What are some interesting mechanics in videogames you can think of that involve the player dying? (Like losing your curency in the Souls series when you die too many times)
Okay, so what’s death really? Death is resetting the state of the game to a prior state. How can you change this mechanic? By changing what is persistent through the reset, or what persistent effects are created after the reset, or having something happen between the point you technically die, and the point where the reset actually happens. The other obvious thing is changing the point that is reset to.
Some examples I can think of the last one are in Jedi Knight, F-Zero GX, and System Shock 2. In Jedi Knight, you can launch your corpse using explosives into the level end trigger to beat the level. In F-zero, blowing up your car by grinding the rail can fling it at high speed through the finish line. In System Shock 2, if you die and propel yourself before you die so your corpse runs into a ladder, you become invincible.
Dark Souls obviously changes what’s persistent through the reset, by making souls non-persistent, but it has another effect in creating a new effect after the reset, creating a bloodstain. Bloodborne makes this more interesting by having that bloodstain attach to the nearest enemy when the level is reloaded, so you need to kill that enemy to get your souls back. Shadows of Mordor also plays with this concept with the nemesis system, where enemies that kill you become stronger.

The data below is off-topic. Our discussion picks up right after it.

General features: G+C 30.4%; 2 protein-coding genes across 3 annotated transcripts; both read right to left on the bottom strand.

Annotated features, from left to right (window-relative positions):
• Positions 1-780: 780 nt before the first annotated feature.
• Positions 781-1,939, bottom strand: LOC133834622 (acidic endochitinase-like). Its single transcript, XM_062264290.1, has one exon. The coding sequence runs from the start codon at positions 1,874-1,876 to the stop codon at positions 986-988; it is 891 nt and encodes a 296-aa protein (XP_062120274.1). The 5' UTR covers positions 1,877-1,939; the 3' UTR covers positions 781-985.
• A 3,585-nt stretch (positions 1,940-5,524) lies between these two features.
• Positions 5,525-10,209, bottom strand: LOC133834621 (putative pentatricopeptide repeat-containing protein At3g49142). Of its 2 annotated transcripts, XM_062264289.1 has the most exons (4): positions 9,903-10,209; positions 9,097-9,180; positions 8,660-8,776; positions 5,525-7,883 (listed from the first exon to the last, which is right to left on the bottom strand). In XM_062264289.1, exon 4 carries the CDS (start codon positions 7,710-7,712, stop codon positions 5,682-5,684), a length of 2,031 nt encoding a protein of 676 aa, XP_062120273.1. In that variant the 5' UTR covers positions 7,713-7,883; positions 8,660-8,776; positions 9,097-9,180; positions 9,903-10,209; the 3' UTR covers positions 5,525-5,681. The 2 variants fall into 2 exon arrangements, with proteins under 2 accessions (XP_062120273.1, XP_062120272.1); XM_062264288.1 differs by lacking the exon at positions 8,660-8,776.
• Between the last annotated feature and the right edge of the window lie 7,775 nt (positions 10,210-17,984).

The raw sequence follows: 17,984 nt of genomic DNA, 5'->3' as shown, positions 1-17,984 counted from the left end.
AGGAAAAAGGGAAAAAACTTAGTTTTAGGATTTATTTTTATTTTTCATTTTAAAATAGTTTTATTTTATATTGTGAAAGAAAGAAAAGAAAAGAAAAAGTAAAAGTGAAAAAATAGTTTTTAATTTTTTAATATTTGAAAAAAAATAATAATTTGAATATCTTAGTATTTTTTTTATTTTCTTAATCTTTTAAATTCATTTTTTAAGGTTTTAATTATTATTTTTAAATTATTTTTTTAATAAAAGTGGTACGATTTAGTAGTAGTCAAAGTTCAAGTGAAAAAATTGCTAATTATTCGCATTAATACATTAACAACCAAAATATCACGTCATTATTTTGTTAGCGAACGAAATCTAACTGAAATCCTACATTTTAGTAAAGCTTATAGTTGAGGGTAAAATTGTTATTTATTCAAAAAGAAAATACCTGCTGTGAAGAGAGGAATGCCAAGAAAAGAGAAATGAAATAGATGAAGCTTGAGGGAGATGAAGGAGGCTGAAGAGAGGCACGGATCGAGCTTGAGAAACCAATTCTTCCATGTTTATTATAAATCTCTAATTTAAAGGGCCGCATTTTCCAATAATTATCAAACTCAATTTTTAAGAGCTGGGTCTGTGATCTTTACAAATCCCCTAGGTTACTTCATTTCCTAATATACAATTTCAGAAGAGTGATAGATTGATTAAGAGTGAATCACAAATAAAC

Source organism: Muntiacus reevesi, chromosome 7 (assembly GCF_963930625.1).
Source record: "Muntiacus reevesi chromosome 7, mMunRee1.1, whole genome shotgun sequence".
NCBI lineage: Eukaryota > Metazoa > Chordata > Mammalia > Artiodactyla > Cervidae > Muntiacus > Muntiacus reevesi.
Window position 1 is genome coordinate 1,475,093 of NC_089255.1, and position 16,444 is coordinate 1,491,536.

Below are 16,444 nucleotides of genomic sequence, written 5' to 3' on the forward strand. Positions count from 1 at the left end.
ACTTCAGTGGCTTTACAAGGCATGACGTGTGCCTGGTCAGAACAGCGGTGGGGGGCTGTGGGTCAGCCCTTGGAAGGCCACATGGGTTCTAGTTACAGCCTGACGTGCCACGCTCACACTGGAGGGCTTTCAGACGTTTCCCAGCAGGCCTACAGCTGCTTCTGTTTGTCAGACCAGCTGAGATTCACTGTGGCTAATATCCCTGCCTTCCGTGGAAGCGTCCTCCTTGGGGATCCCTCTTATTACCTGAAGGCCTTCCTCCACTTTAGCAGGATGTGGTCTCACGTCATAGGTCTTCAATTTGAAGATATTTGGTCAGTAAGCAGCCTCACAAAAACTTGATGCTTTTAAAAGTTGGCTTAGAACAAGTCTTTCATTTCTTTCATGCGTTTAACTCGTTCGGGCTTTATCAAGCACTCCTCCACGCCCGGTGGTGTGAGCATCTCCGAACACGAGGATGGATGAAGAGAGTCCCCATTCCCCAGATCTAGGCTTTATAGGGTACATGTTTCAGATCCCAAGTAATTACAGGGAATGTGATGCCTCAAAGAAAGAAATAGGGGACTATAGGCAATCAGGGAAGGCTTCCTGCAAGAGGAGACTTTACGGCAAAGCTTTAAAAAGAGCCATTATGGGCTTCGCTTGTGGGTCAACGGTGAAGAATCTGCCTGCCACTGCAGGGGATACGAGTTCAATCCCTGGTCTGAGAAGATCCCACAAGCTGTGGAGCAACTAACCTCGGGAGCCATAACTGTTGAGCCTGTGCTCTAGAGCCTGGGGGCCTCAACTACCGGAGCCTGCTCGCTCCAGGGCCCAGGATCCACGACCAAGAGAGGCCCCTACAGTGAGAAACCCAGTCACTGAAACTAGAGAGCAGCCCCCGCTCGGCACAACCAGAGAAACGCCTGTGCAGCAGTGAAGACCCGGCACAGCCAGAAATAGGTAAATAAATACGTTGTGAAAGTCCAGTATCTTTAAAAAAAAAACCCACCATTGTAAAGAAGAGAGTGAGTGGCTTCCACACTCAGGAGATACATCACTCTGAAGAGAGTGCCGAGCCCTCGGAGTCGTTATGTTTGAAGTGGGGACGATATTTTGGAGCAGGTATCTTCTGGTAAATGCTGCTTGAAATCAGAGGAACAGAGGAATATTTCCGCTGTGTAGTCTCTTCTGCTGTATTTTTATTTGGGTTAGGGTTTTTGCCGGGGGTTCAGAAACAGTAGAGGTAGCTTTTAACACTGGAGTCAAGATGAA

So what else can we do? What if something is left behind when you die, like an enemy is spawned at the position you died? What if an environmental effect is left behind on the spot where you died? What if world tendency is changed like Demon’s Souls, making the whole world harder? What if enemy positions are relocated after you die, not removing or adding any enemies, but having them dispersed closer or further from the spot where you died, so enemy placements in the level change over time as you die in different places? What if these effects are cumulative? What if they’re reset each time?
Also importantly, how does this mesh with the content of the level? How does it create or alter the challenge of the existing level? How does it work with the elements around it? How does it contribute to a larger dynamic? This is tricky when you tie it to death. Death is something players typically want to avoid, because it stymies their victory. If you produce a positive effect on death, then players may intentionally die, which produces an unintended effect, so the positive effect on death should ideally itself have some type of strategy involved, some variability, some situationality.